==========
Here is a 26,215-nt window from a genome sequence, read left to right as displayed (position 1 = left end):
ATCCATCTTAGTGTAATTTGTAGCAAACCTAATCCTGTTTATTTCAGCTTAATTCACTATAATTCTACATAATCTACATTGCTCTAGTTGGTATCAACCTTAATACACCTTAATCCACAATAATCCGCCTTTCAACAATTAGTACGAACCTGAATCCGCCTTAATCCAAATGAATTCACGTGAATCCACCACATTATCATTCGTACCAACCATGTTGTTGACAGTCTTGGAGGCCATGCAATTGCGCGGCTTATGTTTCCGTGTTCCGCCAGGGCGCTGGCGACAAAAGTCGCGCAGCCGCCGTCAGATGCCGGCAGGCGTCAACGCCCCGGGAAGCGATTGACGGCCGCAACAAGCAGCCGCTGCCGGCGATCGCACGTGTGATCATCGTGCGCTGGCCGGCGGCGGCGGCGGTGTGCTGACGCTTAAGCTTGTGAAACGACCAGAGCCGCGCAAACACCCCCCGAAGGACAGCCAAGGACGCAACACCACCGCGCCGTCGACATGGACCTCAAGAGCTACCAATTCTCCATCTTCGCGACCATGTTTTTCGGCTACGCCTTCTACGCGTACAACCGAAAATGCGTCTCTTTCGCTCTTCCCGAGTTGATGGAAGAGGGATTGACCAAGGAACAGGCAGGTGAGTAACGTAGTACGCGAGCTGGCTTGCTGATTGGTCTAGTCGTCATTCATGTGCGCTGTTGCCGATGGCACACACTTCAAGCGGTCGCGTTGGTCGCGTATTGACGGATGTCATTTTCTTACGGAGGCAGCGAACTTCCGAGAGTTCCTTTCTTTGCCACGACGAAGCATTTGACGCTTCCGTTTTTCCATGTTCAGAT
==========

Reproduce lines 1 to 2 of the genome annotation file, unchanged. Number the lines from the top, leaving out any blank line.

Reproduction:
Here is a 26,215-nt window from a genome sequence, read left to right as displayed (position 1 = left end):
ATCCATCTTAGTGTAATTTGTAGCAAACCTAATCCTGTTTATTTCAGCTTAATTCACTATAATTCTACATAATCTACATTGCTCTAGTTGGTATCAACCTTAATACACCTTAATCCACAATAATCCGCCTTTCAACAATTAGTACGAACCTGAATCCGCCTTAATCCAAATGAATTCACGTGAATCCACCACATTATCATTCGTACCAACCATGTTGTTGACAGTCTTGGAGGCCATGCAATTGCGCGGCTTATGTTTCCGTGTTCCGCCAGGGCGCTGGCGACAAAAGTCGCGCAGCCGCCGTCAGATGCCGGCAGGCGTCAACGCCCCGGGAAGCGATTGACGGCCGCAACAAGCAGCCGCTGCCGGCGATCGCACGTGTGATCATCGTGCGCTGGCCGGCGGCGGCGGCGGTGTGCTGACGCTTAAGCTTGTGAAACGACCAGAGCCGCGCAAACACCCCCCGAAGGACAGCCAAGGACGCAACACCACCGCGCCGTCGACATGGACCTCAAGAGCTACCAATTCTCCATCTTCGCGACCATGTTTTTCGGCTACGCCTTCTACGCGTACAACCGAAAATGCGTCTCTTTCGCTCTTCCCGAGTTGATGGAAGAGGGATTGACCAAGGAACAGGCAGGTGAGTAACGTAGTACGCGAGCTGGCTTGCTGATTGGTCTAGTCGTCATTCATGTGCGCTGTTGCCGATGGCACACACTTCAAGCGGTCGCGTTGGTCGCGTATTGACGGATGTCATTTTCTTACGGAGGCAGCGAACTTCCGAGAGTTCCTTTCTTTGCCACGACGAAGCATTTGACGCTTCCGTTTTTCCATGTTCAGAT